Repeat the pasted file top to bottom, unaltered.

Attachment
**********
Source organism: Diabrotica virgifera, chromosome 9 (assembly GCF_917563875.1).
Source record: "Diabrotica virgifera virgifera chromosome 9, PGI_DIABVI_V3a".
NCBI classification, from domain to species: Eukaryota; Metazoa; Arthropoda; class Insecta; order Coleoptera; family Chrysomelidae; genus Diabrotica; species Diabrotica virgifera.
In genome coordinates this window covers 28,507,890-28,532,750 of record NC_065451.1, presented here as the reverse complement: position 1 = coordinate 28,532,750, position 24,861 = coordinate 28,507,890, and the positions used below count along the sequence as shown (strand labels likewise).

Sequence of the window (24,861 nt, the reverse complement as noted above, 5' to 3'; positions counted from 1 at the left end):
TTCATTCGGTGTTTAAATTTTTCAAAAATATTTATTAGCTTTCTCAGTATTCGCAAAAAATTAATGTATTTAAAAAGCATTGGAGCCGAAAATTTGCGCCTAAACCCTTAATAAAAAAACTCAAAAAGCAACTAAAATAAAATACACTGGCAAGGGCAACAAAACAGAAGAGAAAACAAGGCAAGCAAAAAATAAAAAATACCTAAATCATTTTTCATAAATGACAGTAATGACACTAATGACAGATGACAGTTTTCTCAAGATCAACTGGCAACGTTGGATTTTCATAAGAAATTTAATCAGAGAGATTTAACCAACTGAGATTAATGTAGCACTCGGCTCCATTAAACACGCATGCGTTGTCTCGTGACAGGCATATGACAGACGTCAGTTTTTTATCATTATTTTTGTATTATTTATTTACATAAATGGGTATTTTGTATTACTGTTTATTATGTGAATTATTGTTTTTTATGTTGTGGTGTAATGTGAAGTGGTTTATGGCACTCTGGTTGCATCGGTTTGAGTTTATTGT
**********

Source organism: Diabrotica virgifera, chromosome 9 (assembly GCF_917563875.1).
Source record: "Diabrotica virgifera virgifera chromosome 9, PGI_DIABVI_V3a".
NCBI classification, from domain to species: Eukaryota; Metazoa; Arthropoda; class Insecta; order Coleoptera; family Chrysomelidae; genus Diabrotica; species Diabrotica virgifera.
In genome coordinates this window covers 28,507,890-28,532,750 of record NC_065451.1, presented here as the reverse complement: position 1 = coordinate 28,532,750, position 24,861 = coordinate 28,507,890, and the positions used below count along the sequence as shown (strand labels likewise).

Sequence of the window (24,861 nt, the reverse complement as noted above, 5' to 3'; positions counted from 1 at the left end):
TTCATTCGGTGTTTAAATTTTTCAAAAATATTTATTAGCTTTCTCAGTATTCGCAAAAAATTAATGTATTTAAAAAGCATTGGAGCCGAAAATTTGCGCCTAAACCCTTAATAAAAAAACTCAAAAAGCAACTAAAATAAAATACACTGGCAAGGGCAACAAAACAGAAGAGAAAACAAGGCAAGCAAAAAATAAAAAATACCTAAATCATTTTTCATAAATGACAGTAATGACACTAATGACAGATGACAGTTTTCTCAAGATCAACTGGCAACGTTGGATTTTCATAAGAAATTTAATCAGAGAGATTTAACCAACTGAGATTAATGTAGCACTCGGCTCCATTAAACACGCATGCGTTGTCTCGTGACAGGCATATGACAGACGTCAGTTTTTTATCATTATTTTTGTATTATTTATTTACATAAATGGGTATTTTGTATTACTGTTTATTATGTGAATTATTGTTTTTTATGTTGTGGTGTAATGTGAAGTGGTTTATGGCACTCTGGTTGCATCGGTTTGAGTTTATTGT